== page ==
The COVID-19 pandemic is a sharp reminder of how we are all intimately connected -- to each other and to nature.
Nearly 80 million women, children, and men around the world have been forced from their homes as refugees or internally displaced people. Even more shocking: ten million of these people fled in the past year alone.
On World Refugee Day, we pledge to do everything in our power to end the conflict and persecution that drive these appalling numbers.
Today, we also recognize the generosity and humanity of host communities and countries that often struggle with their own economic and security concerns. We owe these countries our thanks, our support and our investment.
We must all work to re-establish the integrity of the international refugee protection regime, and to implement the pledges made at the Global Refugee Forum, so that refugees and host communities receive the support they need.
This year, the COVID-19 pandemic poses an additional threat to refugees and displaced people, who are among the most vulnerable. My recent Policy Brief on COVID-19 and People on the Move called on governments to ensure that they are included in all response and recovery efforts.
Refugees and displaced people are also prominent among those who are stepping up to make a difference on the frontlines of the response.
From camps in Bangladesh to hospitals in Europe, refugees are working as nurses, doctors, scientists, teachers and in other essential roles, protecting themselves and giving back to the communities that host them.
On World Refugee Day, we thank refugees for their resourcefulness and determination to rebuild their own lives, and to improve the lives of those around them.
Today and every day, we stand in unity and solidarity with refugees and recognize our fundamental obligation to shelter those fleeing war and persecution.
General Assembly President's Message
On World Refugee Day we hold the 25.9 million refugees of the world in our thoughts. Refugees around the world have made treacherous journeys in pursuit of peace, prosperity, and the full enjoyment of basic human rights.
Life has become even more difficult for refugees as the world contends with the COVID-19 pandemic. Travel restrictions have prevented refugees from moving through transit countries. In camp communities, transmission prevention measures are difficult to implement. Space is often at a premium, making physical social distancing impossible. Moreover, access to hand-washing facilities and health services may be limited; and personal protective equipment, if available, may be in short supply.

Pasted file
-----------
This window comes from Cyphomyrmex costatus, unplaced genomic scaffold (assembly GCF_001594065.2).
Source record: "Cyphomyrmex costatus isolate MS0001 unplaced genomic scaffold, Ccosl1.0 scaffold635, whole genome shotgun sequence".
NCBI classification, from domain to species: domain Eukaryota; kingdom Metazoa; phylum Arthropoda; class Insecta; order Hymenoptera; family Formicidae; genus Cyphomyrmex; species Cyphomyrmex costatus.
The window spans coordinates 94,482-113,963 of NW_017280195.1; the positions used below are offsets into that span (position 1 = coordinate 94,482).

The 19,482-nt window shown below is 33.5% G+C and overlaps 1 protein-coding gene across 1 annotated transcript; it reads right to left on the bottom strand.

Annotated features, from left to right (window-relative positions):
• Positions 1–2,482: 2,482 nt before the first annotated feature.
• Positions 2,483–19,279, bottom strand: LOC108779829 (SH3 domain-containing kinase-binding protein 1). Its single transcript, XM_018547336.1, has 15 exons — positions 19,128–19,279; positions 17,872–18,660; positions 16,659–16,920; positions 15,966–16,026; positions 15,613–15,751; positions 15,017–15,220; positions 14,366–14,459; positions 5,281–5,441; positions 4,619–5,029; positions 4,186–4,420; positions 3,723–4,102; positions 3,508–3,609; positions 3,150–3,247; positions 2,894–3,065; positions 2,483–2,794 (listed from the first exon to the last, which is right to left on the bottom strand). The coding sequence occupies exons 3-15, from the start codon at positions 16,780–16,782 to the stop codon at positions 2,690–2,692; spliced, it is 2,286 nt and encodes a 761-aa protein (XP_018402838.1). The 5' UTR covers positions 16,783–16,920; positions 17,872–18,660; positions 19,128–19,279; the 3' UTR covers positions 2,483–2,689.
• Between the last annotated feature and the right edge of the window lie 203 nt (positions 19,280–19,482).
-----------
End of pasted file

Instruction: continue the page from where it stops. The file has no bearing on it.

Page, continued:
I commend host countries for upholding the values of the Charter of the United Nations, in providing for the people we serve in the context of an unprecedented global challenge.
More than 134 host countries are reporting local transmission of COVID-19, and are working hard to mitigate the effects of a global health pandemic on the vulnerable group they host. Indeed, more than 80% of the world’s refugees are hosted in low and middle-income countries, where tenuous health systems are already under strain.
I urge all Member States to listen to, and heed, the voices of refugees and displaced persons as they respond to the COVID-19 pandemic. The health of every person is tied to the health of those furthest behind.
On World Refugee Day, I thank the UNHCR, IOM and all humanitarian workers who have dedicated their life’s work to creating a better world for all. I commend the WHO for its continued leadership throughout the COVID-19 pandemic.
Today I pay tribute to the courage and resilience of refugees everywhere. Your journey has not been easy; you have experienced hardship and encountered difficulties. Yet, you have persisted in pursuit of a future which is free from fear, and full of possibility. We share your dreams of a better world for your children. Do not lose hope.
We will leave no one behind. Together, we will build back better for a brighter future.